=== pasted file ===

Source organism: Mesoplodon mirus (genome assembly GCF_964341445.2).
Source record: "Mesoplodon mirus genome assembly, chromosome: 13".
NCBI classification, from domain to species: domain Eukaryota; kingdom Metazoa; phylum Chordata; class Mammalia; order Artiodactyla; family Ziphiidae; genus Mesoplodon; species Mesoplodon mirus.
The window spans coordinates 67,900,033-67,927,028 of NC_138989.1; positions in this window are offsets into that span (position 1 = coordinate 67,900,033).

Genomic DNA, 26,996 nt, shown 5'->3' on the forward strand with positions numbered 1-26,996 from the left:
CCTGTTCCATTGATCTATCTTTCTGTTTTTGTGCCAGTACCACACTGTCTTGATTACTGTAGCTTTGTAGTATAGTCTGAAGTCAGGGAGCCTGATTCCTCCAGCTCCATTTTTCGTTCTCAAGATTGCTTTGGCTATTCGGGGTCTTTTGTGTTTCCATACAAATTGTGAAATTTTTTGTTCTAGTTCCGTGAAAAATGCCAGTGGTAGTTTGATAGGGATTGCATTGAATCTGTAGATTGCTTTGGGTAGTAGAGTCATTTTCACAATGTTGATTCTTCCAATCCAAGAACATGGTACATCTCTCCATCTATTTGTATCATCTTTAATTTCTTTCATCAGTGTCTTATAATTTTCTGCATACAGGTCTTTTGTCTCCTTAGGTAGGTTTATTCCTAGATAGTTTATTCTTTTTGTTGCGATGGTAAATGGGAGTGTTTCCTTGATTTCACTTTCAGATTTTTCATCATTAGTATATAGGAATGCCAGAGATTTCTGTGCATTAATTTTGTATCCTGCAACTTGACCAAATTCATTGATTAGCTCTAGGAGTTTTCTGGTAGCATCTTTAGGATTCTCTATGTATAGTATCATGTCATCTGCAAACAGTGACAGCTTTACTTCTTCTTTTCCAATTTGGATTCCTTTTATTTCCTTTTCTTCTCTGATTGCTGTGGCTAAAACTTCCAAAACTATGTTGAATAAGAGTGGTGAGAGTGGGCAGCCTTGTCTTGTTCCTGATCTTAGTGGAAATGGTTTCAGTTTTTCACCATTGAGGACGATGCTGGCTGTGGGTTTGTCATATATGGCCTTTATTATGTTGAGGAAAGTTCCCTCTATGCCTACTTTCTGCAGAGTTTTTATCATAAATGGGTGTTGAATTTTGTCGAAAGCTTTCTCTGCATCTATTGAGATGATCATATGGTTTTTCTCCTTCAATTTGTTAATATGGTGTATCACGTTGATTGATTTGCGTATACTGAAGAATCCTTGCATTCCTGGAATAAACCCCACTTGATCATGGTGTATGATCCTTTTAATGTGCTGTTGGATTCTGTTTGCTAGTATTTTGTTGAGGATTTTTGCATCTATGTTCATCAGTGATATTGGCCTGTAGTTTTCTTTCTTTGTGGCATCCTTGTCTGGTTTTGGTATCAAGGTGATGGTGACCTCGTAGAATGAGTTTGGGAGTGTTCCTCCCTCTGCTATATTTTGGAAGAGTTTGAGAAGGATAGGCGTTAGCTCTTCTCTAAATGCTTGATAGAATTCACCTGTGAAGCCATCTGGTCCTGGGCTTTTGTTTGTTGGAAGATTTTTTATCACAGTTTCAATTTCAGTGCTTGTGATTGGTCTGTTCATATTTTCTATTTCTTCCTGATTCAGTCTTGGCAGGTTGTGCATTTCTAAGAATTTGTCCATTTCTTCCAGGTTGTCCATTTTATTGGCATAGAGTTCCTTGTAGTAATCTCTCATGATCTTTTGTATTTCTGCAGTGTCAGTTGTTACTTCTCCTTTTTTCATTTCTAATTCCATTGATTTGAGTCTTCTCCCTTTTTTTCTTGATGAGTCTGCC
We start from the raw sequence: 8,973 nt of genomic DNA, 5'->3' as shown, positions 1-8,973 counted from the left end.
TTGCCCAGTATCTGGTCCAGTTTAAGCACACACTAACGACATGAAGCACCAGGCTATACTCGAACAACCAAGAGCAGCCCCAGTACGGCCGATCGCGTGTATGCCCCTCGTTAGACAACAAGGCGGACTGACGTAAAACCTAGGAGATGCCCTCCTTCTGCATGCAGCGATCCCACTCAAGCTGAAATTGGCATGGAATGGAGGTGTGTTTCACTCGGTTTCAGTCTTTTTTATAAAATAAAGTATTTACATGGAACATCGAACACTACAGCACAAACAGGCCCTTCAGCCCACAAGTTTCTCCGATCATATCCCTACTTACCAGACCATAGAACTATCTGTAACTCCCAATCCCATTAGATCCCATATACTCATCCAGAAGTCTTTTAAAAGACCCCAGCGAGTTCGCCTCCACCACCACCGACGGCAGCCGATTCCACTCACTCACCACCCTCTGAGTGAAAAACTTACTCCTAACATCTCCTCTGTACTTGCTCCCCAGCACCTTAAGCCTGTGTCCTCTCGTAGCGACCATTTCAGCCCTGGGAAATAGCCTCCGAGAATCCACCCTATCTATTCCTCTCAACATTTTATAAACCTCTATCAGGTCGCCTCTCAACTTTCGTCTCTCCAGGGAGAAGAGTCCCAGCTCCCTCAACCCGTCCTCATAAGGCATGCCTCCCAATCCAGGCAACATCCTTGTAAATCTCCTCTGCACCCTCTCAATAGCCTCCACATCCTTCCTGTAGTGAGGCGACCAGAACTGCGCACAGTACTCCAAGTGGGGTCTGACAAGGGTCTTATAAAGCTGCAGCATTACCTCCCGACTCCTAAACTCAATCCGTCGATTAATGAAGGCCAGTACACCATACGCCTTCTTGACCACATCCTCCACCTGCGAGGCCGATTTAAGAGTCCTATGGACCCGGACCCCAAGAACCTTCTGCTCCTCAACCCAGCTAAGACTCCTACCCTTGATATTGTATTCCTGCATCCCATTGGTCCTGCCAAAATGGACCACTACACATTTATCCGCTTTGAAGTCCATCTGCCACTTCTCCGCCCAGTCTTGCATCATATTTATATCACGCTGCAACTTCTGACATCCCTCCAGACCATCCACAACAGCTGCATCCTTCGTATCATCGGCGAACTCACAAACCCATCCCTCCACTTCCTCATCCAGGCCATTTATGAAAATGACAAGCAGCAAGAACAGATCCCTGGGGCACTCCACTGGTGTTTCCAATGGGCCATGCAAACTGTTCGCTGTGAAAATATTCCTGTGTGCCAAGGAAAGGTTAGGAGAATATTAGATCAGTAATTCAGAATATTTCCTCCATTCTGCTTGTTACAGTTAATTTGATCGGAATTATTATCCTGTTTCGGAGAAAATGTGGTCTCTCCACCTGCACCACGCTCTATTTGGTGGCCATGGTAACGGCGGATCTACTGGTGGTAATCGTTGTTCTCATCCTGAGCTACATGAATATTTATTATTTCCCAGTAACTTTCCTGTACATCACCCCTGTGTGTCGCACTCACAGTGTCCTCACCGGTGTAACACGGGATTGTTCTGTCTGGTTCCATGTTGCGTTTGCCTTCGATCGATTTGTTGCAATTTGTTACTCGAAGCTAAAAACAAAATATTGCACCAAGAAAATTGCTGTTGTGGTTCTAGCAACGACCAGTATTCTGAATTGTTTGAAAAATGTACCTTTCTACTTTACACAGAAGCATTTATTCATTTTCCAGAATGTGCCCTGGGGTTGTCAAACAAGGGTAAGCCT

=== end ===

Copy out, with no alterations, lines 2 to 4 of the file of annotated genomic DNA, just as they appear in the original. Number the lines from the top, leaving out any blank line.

Source record: "Mesoplodon mirus genome assembly, chromosome: 13".
NCBI classification, from domain to species: domain Eukaryota; kingdom Metazoa; phylum Chordata; class Mammalia; order Artiodactyla; family Ziphiidae; genus Mesoplodon; species Mesoplodon mirus.
The window spans coordinates 67,900,033-67,927,028 of NC_138989.1; positions in this window are offsets into that span (position 1 = coordinate 67,900,033).